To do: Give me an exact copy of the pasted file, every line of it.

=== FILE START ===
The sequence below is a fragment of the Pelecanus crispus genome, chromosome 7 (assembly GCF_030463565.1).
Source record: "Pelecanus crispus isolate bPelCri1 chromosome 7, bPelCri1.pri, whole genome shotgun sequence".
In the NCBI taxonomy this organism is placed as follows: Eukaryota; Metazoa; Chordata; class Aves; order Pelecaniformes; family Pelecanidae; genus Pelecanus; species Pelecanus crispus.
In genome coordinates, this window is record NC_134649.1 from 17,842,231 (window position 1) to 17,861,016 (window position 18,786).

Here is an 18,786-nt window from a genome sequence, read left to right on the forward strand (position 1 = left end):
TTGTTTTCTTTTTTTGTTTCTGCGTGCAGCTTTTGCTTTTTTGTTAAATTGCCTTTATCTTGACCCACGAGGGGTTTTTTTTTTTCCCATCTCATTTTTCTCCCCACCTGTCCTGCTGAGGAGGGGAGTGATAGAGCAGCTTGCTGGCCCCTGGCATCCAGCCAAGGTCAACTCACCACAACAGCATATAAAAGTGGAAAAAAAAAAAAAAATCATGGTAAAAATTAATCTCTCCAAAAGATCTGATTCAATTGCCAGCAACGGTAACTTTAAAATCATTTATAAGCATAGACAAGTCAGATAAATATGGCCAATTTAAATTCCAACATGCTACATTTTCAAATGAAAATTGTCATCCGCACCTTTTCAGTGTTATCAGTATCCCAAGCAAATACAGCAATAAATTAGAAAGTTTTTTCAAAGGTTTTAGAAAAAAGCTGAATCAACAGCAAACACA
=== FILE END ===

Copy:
The sequence below is a fragment of the Pelecanus crispus genome, chromosome 7 (assembly GCF_030463565.1).
Source record: "Pelecanus crispus isolate bPelCri1 chromosome 7, bPelCri1.pri, whole genome shotgun sequence".
In the NCBI taxonomy this organism is placed as follows: Eukaryota; Metazoa; Chordata; class Aves; order Pelecaniformes; family Pelecanidae; genus Pelecanus; species Pelecanus crispus.
In genome coordinates, this window is record NC_134649.1 from 17,842,231 (window position 1) to 17,861,016 (window position 18,786).

Here is an 18,786-nt window from a genome sequence, read left to right on the forward strand (position 1 = left end):
TTGTTTTCTTTTTTTGTTTCTGCGTGCAGCTTTTGCTTTTTTGTTAAATTGCCTTTATCTTGACCCACGAGGGGTTTTTTTTTTTCCCATCTCATTTTTCTCCCCACCTGTCCTGCTGAGGAGGGGAGTGATAGAGCAGCTTGCTGGCCCCTGGCATCCAGCCAAGGTCAACTCACCACAACAGCATATAAAAGTGGAAAAAAAAAAAAAAATCATGGTAAAAATTAATCTCTCCAAAAGATCTGATTCAATTGCCAGCAACGGTAACTTTAAAATCATTTATAAGCATAGACAAGTCAGATAAATATGGCCAATTTAAATTCCAACATGCTACATTTTCAAATGAAAATTGTCATCCGCACCTTTTCAGTGTTATCAGTATCCCAAGCAAATACAGCAATAAATTAGAAAGTTTTTTCAAAGGTTTTAGAAAAAAGCTGAATCAACAGCAAACACA